This project investigates a significant feature of the socioenvironmental context of illicit drug use. Directly or indirectly, all users engage the illicit drug economy. Understanding the market roles of producers, consumers, and distributors is critical for prevention, treatment and law enforcement. However, drug markets are dynamic;they continuously adapt to internal and external forces. No theory (or methodology) exists to describe such dynamics. This five-year study develops and systematically field-tests agent-based modeling (ABM) methods to represent consumer, dealer, and health behaviors associated with the methamphetamine market in Cuyahoga and Summit Counties, OH. This approach will provide researchers with an entirely new perspective for observing outcomes of interactive behaviors, as well as the opportunity to perform experiments not possible in the real world. To program simulations, we will characterize roles, motives, behaviors, and interactions of market participants utilizing ethnographic methods (specifically, decision-tree modeling techniques). To validate and extend these data, we will collect quantitative measures of participants'daily behaviors, drug consumption, costs, and interactions using Ecological Momentary Assessment (EMA). We will implement these techniques through a three-wave panel study (N=204);data from the panel study will characterize the sample, inform simulation parameters, and help validate simulation output. Our simulations will subsequently incorporate both descriptive ethnographic data and quantitative longitudinal data so that the behaviors of "agents" (simulated people interacting within the virtual market) will accurately reflect the realities of the real-world drug market. The simulation-based computer laboratory produced by this project will offer policymakers and researchers a tool for: (1) dynamically representing illicit drug market operations, (2) experimenting with agent behaviors and market parameters and conditions, and (3) evaluating "what if" policy scenarios intended to influence outcomes. Applying Complexity theory by systematically combining the rich detail of ethnography with ABM's power to aggregate socially complex behaviors, this project will have great practical utility.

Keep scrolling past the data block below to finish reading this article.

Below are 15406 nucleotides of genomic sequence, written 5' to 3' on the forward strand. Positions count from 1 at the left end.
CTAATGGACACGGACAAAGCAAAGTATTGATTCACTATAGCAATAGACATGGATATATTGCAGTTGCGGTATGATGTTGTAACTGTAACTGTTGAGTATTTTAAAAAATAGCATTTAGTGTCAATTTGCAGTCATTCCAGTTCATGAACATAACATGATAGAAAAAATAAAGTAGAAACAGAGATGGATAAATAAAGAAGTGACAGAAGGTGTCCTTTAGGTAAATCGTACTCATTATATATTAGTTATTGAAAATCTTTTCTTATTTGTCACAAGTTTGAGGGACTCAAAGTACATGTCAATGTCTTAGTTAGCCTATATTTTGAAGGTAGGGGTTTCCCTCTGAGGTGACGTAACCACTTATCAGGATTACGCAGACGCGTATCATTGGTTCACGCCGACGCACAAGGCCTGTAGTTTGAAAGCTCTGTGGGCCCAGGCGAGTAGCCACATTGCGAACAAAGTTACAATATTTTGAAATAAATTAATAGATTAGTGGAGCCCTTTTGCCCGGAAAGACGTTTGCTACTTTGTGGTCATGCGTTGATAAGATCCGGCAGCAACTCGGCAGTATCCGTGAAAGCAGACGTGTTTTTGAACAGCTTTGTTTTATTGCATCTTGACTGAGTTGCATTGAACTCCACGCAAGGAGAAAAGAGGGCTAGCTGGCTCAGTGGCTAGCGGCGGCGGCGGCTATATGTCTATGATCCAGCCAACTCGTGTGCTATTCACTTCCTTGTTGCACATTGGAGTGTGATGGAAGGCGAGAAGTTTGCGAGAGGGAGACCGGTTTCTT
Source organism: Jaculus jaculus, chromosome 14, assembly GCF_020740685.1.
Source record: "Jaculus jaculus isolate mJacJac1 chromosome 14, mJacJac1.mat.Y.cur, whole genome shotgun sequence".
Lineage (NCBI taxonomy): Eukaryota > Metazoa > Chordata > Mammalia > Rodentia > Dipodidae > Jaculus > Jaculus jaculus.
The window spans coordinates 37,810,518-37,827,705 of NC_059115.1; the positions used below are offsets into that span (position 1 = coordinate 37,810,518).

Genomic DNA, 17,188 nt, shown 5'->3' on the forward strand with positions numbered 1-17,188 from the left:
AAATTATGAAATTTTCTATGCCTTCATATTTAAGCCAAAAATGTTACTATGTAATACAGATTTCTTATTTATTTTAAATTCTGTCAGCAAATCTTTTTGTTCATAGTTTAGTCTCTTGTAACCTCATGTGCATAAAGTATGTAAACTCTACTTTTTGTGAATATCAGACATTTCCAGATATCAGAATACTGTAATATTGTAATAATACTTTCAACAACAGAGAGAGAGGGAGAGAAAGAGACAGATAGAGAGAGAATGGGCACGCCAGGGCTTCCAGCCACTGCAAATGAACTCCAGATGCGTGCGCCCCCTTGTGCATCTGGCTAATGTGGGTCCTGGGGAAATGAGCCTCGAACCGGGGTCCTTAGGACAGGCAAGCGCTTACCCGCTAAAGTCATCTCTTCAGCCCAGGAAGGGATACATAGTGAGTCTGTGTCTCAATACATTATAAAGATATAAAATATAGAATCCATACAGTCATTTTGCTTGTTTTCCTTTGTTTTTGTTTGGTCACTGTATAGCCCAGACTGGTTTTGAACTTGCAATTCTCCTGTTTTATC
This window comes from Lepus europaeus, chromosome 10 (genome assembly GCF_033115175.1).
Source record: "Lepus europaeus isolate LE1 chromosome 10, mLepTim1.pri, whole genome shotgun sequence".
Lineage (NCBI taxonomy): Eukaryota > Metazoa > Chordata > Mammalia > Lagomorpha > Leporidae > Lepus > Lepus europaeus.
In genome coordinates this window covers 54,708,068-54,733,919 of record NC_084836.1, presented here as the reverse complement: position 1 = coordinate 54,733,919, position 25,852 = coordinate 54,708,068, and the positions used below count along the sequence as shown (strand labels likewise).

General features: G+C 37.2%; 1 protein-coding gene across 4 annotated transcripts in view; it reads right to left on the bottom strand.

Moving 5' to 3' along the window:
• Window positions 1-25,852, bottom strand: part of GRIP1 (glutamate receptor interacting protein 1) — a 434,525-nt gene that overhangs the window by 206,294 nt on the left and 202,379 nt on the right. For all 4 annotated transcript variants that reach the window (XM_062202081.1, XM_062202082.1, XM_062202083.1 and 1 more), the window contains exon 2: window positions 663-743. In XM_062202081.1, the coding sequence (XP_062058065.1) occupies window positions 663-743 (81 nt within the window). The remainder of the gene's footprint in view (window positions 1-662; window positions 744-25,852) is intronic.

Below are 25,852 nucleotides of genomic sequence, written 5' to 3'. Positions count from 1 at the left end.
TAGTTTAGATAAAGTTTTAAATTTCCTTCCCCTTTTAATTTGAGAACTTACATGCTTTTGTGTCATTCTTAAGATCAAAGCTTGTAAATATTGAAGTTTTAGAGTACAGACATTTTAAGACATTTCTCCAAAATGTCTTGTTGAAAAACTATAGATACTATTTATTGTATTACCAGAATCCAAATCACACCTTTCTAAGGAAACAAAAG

The specific aims of this project are to: (1) Conduct ethnographic research on the methamphetamine market in Cuyahoga and Summit Counties, OH. (2) Enrich these data using Ecological Momentary Assessment (EMA), collecting self-report data on daily drug consumption, production, sales, decisions, strategies etc. (3) Inform simulation parameters using a panel survey of 204 active methamphetamine users. (4) Construct a computer lab of ABM simulations reproducing how the local methamphetamine market operates integrating both social (i.e., health) and economic behaviors. (5) Experiment with the ABM simulations to: understand how the market operates and functions;create and test policy-based intervention scenarios (e.g. enforcement, treatment, and outreach) intended to impact outcomes;and model risk behaviors (e.g., needle sharing, trading drugs for sex) influencing the spread of HIV.
Drug users risk behaviors are influenced by the markets in which they acquire drugs. However, these markets are dynamic and reactive which make understanding and modeling this interaction challenging. The objective of this research is to field test a transportable, theoretically informed, and inter-disciplinary research methodology using agent-based simulation to evaluate market dynamics and their impact on methamphetamine distribution and HIV-related risk behaviors.
|Heard, Daniel; Bobashev, Georgiy V; Morris, Robert J (2014) Reducing the complexity of an agent-based local heroin market model. PLoS One 9:e102263|
|Bobashev, Georgiy; Norton, Jacob; Wechsberg, Wendee et al. (2014) Are you HIV invincible? A probabilistic study of discordant couples in the context of HIV transmission. PLoS One 9:e94799|